Much is made of the Yankees’ current penchant for trading younger prospects for older players, particularly in light of the way they appear to be turning those tables of late. But you can find examples of the Yankees acquiring senior players throughout their history. On February 21, 1904, the Highlanders (as they were called at the time) purchased 40-year-old catcher Deacon McGuire from the Detroit Tigers. McGuire would drive in 67 runs and steal eight bases in New York over the next four years.
And 15 years later, on February 21, 1919, the Yankees reacquired 36-year-old knuckleballer Jack Quinn from Vernon of the Pacific Coast League for hurler Joe Finneran, first baseman Zinn Beck, and cash. Quinn had made his debut with the Yankees from 1909-1912, with a 40-34 win-loss record and three saves, and his numbers from 1919-1921 would be similar, at 41 wins, 31 losses, and three saves. Jack, who helped the Bombers to their first pennant in 1921, was named one of the designated spitballers who could continue to throw the pitch after it was outlawed, but grandfathered. The Yanks used Quinn and three other players in a trade to get pitchers Bullet Joe Bush and Sam Jones and shortstop Everett Scott from the Red Sox. Quinn would pitch until he was 50 years old.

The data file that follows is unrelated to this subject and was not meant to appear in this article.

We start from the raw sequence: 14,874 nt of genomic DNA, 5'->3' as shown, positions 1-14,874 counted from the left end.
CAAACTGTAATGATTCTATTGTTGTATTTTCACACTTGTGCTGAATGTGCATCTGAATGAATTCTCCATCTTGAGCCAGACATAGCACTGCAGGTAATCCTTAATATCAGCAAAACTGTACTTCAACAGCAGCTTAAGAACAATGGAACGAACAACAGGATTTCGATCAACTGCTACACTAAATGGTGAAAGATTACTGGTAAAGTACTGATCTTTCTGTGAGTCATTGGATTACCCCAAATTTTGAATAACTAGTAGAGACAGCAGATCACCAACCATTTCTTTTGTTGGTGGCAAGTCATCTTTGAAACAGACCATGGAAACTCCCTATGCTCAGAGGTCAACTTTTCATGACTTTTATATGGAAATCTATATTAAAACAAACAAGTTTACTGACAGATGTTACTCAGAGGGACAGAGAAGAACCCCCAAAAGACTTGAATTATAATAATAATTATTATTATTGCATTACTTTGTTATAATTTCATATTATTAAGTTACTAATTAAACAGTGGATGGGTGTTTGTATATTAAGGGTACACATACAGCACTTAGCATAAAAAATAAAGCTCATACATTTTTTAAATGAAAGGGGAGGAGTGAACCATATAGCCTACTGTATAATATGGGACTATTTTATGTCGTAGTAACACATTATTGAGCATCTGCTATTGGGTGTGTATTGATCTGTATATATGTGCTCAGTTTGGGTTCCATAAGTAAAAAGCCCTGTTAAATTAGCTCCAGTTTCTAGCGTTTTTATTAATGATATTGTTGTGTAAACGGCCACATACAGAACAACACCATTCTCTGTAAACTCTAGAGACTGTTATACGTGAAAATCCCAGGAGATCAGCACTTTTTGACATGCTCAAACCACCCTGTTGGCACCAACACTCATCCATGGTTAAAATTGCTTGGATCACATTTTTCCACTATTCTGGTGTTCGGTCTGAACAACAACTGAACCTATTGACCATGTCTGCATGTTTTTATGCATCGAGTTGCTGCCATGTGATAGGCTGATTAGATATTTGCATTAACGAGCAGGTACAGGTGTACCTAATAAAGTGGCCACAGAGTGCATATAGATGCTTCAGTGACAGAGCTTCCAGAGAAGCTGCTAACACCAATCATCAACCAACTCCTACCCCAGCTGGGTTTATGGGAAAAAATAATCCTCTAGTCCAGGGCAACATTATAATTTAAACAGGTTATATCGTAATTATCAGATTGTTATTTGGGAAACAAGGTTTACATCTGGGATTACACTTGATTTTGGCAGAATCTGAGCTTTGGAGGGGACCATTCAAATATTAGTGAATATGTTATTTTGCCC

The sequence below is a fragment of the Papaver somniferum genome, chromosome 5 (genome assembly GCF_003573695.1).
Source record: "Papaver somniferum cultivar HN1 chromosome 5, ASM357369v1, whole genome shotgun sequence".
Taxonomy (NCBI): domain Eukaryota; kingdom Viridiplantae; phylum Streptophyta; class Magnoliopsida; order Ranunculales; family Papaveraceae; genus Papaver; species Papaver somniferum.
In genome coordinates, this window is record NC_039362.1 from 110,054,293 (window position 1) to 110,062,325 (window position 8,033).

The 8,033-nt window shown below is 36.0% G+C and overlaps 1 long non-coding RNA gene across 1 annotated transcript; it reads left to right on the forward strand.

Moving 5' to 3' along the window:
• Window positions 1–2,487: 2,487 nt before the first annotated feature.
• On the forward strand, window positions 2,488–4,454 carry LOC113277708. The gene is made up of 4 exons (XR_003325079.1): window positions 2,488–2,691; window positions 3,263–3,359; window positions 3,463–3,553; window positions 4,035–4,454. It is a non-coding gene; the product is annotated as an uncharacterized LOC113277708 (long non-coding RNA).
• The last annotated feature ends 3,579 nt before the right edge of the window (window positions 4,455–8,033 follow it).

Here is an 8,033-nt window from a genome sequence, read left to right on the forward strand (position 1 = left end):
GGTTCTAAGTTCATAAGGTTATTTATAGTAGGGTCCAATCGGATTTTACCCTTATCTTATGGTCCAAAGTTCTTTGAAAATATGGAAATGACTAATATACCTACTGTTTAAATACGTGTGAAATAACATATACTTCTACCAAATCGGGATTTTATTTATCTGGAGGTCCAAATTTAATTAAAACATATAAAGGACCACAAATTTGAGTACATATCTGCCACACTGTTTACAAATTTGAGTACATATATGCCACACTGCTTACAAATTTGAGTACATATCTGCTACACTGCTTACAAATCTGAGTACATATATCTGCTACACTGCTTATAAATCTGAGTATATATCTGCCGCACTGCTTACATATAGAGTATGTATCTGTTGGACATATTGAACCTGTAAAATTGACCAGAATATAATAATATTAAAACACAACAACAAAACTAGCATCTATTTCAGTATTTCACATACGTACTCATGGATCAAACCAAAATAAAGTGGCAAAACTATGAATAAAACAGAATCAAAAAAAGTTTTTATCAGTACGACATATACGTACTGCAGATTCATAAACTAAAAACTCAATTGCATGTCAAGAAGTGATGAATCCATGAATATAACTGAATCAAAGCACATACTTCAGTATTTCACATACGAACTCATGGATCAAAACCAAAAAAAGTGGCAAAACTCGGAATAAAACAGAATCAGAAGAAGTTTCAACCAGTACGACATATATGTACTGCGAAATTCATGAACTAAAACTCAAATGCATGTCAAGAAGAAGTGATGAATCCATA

Chalk up yet one more time I was wrong, as I reacted with dismay on February 21, 2012, when the Yankees signed free agent outfielder/DH Raul Ibanez.
February 21 news that affected future and former Yankee players includes Bob Watson replacing Frank Robinson as MLB’s VP in charge of discipline in 2002; the operation one-time Florida Marlin third sacker (and former Yankee prospect) and Red Sox Mike Lowell had to combat testicular cancer in 1999; and Tim Raines being awarded a $1.2 million salary with the Expos by an arbitrator in 1985.